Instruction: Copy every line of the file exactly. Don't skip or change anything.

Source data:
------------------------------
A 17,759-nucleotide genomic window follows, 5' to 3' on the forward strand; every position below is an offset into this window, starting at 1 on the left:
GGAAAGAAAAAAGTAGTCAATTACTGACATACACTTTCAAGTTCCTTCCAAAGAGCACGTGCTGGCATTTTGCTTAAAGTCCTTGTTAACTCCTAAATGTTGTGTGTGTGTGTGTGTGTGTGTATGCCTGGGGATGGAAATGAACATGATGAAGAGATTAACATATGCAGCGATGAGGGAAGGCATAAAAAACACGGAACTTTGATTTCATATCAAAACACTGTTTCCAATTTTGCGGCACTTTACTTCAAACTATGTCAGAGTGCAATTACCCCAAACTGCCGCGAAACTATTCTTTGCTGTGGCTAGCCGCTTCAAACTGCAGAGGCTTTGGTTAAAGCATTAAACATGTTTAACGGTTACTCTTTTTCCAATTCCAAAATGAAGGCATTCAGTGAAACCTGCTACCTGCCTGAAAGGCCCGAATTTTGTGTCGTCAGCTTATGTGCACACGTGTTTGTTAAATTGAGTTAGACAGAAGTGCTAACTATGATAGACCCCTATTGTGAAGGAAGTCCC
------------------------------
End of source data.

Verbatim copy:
A 17,759-nucleotide genomic window follows, 5' to 3' on the forward strand; every position below is an offset into this window, starting at 1 on the left:
GGAAAGAAAAAAGTAGTCAATTACTGACATACACTTTCAAGTTCCTTCCAAAGAGCACGTGCTGGCATTTTGCTTAAAGTCCTTGTTAACTCCTAAATGTTGTGTGTGTGTGTGTGTGTGTGTATGCCTGGGGATGGAAATGAACATGATGAAGAGATTAACATATGCAGCGATGAGGGAAGGCATAAAAAACACGGAACTTTGATTTCATATCAAAACACTGTTTCCAATTTTGCGGCACTTTACTTCAAACTATGTCAGAGTGCAATTACCCCAAACTGCCGCGAAACTATTCTTTGCTGTGGCTAGCCGCTTCAAACTGCAGAGGCTTTGGTTAAAGCATTAAACATGTTTAACGGTTACTCTTTTTCCAATTCCAAAATGAAGGCATTCAGTGAAACCTGCTACCTGCCTGAAAGGCCCGAATTTTGTGTCGTCAGCTTATGTGCACACGTGTTTGTTAAATTGAGTTAGACAGAAGTGCTAACTATGATAGACCCCTATTGTGAAGGAAGTCCC